GRAND-PRIZE WINNER: TIMELESS
By Michelle Brueger, Bennettsville, South Carolina
I’ve always been a daddy’s girl. On road trips, we competed over who sported the most hawks first. Our favorite competition was, upon seeing each other, who could say the words “I love you best” first. If I got him first, Dad would reply, “I’ll get you—just wait.”
My dad died the night before my 50th birthday. The next day, Mom brought me a gift, saying, “This is from your dad. He bought it for you five years ago.” Inside was a beautiful gold pocket watch. Engraved on the inside were the words I love you best—Gotcha.
Next: A Beautiful Mistake »
RUNNER UP: A BEAUTIFUL MISTAKE
By Jeff Hamilton, Lake Havasu City, Arizona
My son was in Kuwait in 1991, fiercely battling the Gulf War. One awful day that year, a Navy car pulled slowly into the parking lot of my record shop. I froze behind the counter, unable to breathe. Two uniformed sailors quietly entered my store and began flipping through albums. Suddenly, one of them asked, “Do you have any Elton John records?” With a quiet sigh and a slight tear in my eye, I told them why I thought they were there. Both men apologized. It’s not every day you think you lost your son and get him back.
Next: What A Great Ride »
RUNNER UP: WHAT A GREAT RIDE
By Barbara Rocchi, Neptune Beach, Florida
It was an archaeological dig. In cleaning out our family’s 12-year-old minivan to sell, I found LEGOs, ticket stubs, sports balls of every kind, church bulletins, a prom corsage, a lone shin guard … The heart of our married life, from the kids in their car seats to each kid in the driver’s seat flashing a learner’s permit. Our toddler’s protests as his milkshake, too cold for little hands, flew forward—whoosh—and hit the windshield—splat! Vacations in the mountains and at the beach. Doctor appointments for my sweet, aging parents. My mom-years leave with you, old van.
Next: Giving Kids Wings »
THE REST OF THE BEST: GIVING KIDS WINGS
By Susan Keller, Largo, Florida
“It’s hatching!” The stage whisper floated across the classroom like a spring breeze. Noiselessly, the class of fifth graders was magnetically attracted to the screen-enclosed monarch chrysalis in the corner of the classroom. The whisperer stood silently, slack-jawed with wonder, as her classmates crowded around her. All eyes focused on the transparent chrysalis vibrating from the roof of the enclosure. The film cracked open, hair-fine legs unfolded, wet wings unfurled, a fat body stretched itself. As if on cue, 26 a cappella voices began softly singing “Happy Birthday.” I stood awestruck at my students’ wonder. This is why I teach.
Next: The Leave-Taking »
THE REST OF THE BEST: THE LEAVE-TAKING
By Paula Buchanan, Windham, New Hampshire
We heard it before we saw it, coming closer with the squeaky brakes. My son was excited and happy with his new backpack, sneakers, and camouflage sweatshirt. As he headed off for his first day of school, I waved goodbye and tried to control my tears.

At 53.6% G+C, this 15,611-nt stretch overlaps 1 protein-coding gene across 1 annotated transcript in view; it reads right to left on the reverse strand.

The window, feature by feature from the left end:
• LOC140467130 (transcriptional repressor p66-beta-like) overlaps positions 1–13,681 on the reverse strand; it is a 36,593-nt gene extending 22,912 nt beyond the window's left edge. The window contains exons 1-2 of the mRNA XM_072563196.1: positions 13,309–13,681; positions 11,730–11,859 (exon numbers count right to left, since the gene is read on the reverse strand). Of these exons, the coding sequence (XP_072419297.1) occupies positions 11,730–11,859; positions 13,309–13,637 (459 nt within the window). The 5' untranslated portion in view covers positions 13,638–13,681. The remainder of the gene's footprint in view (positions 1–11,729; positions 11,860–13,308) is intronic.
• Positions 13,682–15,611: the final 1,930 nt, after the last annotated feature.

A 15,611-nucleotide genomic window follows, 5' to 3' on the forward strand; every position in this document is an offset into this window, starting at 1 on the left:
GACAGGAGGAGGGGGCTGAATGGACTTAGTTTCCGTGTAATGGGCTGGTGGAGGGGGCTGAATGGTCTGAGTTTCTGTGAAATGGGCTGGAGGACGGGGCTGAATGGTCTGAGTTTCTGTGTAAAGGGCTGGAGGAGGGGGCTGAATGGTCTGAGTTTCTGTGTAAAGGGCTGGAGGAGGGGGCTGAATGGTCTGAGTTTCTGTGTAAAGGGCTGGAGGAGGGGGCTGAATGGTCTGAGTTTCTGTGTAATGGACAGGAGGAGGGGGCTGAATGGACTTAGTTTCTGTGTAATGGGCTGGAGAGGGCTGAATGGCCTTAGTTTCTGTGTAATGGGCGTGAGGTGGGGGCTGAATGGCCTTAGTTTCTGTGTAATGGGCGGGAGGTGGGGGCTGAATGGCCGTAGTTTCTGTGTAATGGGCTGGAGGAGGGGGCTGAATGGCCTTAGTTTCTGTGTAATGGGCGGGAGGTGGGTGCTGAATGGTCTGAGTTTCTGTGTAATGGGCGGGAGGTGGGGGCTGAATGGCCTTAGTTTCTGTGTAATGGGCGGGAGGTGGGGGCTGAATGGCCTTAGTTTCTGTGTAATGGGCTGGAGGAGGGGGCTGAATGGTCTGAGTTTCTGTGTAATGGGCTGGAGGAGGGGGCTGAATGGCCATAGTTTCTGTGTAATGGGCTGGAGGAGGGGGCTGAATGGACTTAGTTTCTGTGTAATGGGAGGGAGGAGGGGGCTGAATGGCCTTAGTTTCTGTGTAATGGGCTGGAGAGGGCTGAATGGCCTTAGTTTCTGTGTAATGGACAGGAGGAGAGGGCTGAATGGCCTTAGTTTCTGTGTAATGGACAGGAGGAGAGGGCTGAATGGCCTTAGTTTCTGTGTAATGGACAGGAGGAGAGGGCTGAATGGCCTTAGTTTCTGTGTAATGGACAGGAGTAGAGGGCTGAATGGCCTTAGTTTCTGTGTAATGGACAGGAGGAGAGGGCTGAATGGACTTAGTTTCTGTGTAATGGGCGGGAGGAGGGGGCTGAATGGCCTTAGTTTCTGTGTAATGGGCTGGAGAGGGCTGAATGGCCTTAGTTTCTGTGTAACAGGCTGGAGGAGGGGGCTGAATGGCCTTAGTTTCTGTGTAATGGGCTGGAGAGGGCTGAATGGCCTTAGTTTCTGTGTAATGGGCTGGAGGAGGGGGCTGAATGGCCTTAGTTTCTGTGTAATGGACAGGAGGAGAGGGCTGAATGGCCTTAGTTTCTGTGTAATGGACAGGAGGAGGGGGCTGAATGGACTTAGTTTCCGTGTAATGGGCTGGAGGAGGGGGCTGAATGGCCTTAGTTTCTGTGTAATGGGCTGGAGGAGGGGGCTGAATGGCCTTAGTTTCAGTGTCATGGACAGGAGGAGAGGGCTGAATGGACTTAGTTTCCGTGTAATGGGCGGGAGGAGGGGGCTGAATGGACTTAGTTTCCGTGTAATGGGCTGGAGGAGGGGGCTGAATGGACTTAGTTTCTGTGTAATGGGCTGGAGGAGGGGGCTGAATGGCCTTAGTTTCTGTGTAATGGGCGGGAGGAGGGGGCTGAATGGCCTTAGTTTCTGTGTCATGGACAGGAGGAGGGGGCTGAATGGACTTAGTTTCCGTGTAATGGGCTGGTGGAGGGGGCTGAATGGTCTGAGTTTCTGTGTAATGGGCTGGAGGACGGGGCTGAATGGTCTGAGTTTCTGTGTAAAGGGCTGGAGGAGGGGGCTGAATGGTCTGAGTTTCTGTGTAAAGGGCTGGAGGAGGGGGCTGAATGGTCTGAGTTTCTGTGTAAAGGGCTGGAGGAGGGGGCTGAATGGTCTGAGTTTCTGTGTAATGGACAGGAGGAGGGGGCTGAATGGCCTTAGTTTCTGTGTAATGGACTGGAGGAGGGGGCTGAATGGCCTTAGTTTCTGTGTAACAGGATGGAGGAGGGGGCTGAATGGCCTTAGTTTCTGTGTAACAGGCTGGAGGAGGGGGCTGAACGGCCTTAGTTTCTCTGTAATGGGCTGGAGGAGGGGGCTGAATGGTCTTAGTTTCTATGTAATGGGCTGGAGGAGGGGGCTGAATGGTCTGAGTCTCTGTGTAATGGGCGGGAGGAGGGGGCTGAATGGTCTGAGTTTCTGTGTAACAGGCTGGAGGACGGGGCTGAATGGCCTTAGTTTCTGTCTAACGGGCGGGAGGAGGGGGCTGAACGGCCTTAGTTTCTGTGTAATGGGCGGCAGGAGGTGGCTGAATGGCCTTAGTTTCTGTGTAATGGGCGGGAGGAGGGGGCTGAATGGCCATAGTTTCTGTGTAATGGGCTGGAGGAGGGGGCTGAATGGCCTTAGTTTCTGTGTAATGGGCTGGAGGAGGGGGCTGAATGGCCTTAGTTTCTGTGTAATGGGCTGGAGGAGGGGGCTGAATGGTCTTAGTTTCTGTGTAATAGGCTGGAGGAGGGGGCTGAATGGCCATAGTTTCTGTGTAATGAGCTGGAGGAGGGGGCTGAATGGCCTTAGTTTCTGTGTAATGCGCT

Standing in the terminal, I remembered that day so vividly. I hugged him tightly, not wanting to ever let him go. Then he walked away, very determined and proud in his camouflage. Once again, I tried to stop the tears streaming down my face.
I raised an American soldier.
Next: Why I Wear Black Pearls »
THE REST OF THE BEST: WHY I WEAR BLACK PEARLS
By T’Mara Goodsell, St. Charles, Missouri
When I married, I wore white pearls. And when I divorced, I purchased a strand of black ones.
They don’t stand at picket fence perfect attention or march virtuously across my skin. No pearls of innocence, these. They are smoky, exotic. They are sultry, sunset-lustered and night-nacred. They are city lights in the rain. They are oil slicks after a race. They are the anti–June Cleavers.
They represent my vow that I will take me for better or for worse and honor me all the days of my life. That I will stay true to myself, always.
Next: Sing To Me »
THE REST OF THE BEST: SING TO ME
By Alfred Geeson, Milledgeville, Georgia
My grandfather had just been buried, and the grave was being filled in when, surprisingly, my dad began to sing “Danny Boy.” Later, he explained that it was family tradition to sing this song at our deceased parents’ gravesides to sing them to sleep, and that when he and Mother passed, I would be expected to do the same.
Circumstances prevented my singing at Mother’s grave, but I did sing at my dad’s. I now live in America and have no living children; I often wonder who will sing “Danny Boy” at my funeral. Who will sing me to sleep?
Next: The Gift »
THE REST OF THE BEST: THE GIFT
By Mary Elizabeth Paschall, Aurora, Colorado
In the late ’50s, I rode the bus ten miles to work. I carried very little cash and only enough bus tokens to last each week. One night as I walked to the bus stop, I met a beggar who had no legs. I stopped, opened my billfold, and discovered that I had no money and no bus tokens. I apologized profusely but, frankly, was shaken because I had no way to get home. The beggar reached into his pouch and pulled out a handful of coins. Embarrassed, I took enough for the bus, and he said, “God bless you.”
Next: The Language of Love »
THE REST OF THE BEST: THE LANGUAGE OF LOVE
By Rebekah Aman, Tallahassee, Florida
Music is universal. I learned this while cradling a seagull unfortunate enough to swallow a hook. After calling the wildlife rescue center and learning that all its vehicles were out on other business, I carefully swaddled the wild bird in a towel and carried him to my friend’s car. The only way to keep him calm was by singing. For 30 minutes, I sang softly to the small creature until finally delivering him to those who could help. I’m not certain what happened afterward, but for that brief period, we connected—two vastly different species bridging the gap through song.
Next: Meant To Be Family »
THE REST OF THE BEST: MEANT TO BE FAMILY
By Mary Pray, Wiscasset, Maine
“I am smart. I can draw and sing. I would be so kind to a mama and baba … Why does no one want me?” asked 12-year-old Levi in China. Levi has cerebral palsy.
My daughter saw that post. She and her husband were adopting four-year-old Jacob. Adopting two seemed crazy, but her heart felt Levi’s pain. They listed pros and cons. The pros won!
Was this emotion or divine intervention? Two days later, a new photo was posted showing Levi with his foster brother. It was Jacob! We knew then both boys were meant to be part of our family.